Cyclic changes in sensations to painful stimuli in migraine patients

Strupf M, Fraunberger B, Meßlinger K, Namer B (2018)

Publication Type: Journal article

Publication year: 2018


DOI: 10.1177/0333102418793641


Introduction Migraine is characterized by cycling phases (interictal, preictal, ictal and postictal) with differing symptoms, while in chronic tension type headache pain phases are fluctuating. The question we asked is whether these phases are associated with changes in parameters of somatosensation and axon-reflex erythema. Methods Patients with episodic migraine and chronic tension type headache were examined psychophysically in the interictal, preictal and ictal phase and healthy subjects on five different test days. Thresholds and suprathreshold ratings of pressure and electrical pain were assessed on three different regions of the head. In migraine patients and in healthy controls, electrically induced axon-reflex erythema was measured in the area of the first trigeminal branch. All migraine patients filled out questionnaires about prodromal symptoms at every visit. Results The axon-reflex erythema was always larger in patients with migraine in contrast to healthy subjects. The pressure pain threshold was lower in migraine patients and chronic tension type headache in comparison to healthy subjects. Electrical pain thresholds did not differ between headache patients and healthy subjects and showed no changes between the phases. However, suprathreshold pain ratings showed less habituation solely in the preictal phase of migraine. The number of prodromal symptoms in migraine patients was increased in the preictal and ictal phase. Discussion Reduced habituation was the unique sign of the preictal phase in migraine patients, independently of prodromal symptoms, whereas a larger axon-reflex erythema and higher pressure pain sensitivity are constitutional and non-phase dependent properties of migraine. Reduced inhibitory mechanisms in the preictal phase may contribute to trigger headache attacks in migraine.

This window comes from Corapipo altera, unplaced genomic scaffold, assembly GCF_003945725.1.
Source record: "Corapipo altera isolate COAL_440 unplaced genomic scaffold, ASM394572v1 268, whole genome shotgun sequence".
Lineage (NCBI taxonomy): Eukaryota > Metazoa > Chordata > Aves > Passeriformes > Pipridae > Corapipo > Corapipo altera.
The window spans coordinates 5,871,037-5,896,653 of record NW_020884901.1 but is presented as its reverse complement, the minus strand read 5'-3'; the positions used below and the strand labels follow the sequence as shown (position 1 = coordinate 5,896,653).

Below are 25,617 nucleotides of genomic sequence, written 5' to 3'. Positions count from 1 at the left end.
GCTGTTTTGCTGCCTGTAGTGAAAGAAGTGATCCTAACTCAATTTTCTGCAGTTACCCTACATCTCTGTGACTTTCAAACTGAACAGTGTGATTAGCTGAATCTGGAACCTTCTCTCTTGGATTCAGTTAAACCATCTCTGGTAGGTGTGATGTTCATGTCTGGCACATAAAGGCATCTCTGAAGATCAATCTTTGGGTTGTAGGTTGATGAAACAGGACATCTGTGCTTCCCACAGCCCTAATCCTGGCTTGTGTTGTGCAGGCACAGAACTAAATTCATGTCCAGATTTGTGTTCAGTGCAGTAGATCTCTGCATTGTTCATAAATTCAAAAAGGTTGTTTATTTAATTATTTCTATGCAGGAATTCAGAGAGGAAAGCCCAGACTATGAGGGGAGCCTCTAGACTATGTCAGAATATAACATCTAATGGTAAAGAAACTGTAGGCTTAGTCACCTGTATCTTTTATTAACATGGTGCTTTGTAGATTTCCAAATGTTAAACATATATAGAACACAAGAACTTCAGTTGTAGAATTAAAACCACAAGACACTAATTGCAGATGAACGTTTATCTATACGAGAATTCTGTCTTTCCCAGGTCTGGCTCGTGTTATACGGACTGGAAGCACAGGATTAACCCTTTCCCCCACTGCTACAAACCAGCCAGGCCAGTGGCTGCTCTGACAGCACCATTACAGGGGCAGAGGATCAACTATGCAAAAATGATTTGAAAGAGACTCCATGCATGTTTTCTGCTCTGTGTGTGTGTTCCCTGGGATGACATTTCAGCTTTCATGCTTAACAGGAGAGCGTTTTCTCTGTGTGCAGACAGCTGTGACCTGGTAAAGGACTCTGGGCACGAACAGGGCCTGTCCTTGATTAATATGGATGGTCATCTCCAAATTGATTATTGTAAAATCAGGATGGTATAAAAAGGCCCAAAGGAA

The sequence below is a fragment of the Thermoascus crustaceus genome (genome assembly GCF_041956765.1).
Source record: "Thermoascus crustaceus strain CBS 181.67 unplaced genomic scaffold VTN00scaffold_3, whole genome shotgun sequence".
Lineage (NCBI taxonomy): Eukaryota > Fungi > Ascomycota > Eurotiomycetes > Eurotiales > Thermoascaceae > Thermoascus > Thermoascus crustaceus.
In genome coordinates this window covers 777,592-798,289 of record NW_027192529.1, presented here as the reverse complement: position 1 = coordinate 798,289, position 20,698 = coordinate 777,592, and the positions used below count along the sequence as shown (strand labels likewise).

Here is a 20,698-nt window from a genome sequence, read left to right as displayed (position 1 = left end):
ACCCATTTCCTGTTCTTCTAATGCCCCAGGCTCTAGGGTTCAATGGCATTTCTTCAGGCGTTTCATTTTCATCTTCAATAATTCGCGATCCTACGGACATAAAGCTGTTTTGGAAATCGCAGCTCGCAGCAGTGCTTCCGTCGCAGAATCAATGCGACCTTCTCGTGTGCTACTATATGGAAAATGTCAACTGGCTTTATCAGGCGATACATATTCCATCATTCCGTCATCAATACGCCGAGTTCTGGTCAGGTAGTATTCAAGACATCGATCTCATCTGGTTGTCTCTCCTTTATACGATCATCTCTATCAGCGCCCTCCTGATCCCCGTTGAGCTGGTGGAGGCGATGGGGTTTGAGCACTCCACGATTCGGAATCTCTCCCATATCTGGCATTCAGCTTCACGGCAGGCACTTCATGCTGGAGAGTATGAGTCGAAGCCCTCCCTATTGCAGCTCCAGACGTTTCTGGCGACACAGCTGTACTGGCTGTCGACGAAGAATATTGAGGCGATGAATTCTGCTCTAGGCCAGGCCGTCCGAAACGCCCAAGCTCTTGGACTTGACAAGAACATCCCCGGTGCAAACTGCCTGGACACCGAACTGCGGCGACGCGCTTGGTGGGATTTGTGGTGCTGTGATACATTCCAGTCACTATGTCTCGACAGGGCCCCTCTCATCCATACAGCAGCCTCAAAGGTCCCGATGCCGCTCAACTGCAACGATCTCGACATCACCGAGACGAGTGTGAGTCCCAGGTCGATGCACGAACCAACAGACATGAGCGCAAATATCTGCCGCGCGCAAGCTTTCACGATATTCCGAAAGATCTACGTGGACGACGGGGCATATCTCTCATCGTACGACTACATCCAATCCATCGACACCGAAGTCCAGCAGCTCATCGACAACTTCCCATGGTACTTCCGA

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How to cite


Strupf, M., Fraunberger, B., Meßlinger, K., & Namer, B. (2018). Cyclic changes in sensations to painful stimuli in migraine patients. Cephalalgia.


Strupf, Marion, et al. "Cyclic changes in sensations to painful stimuli in migraine patients." Cephalalgia (2018).

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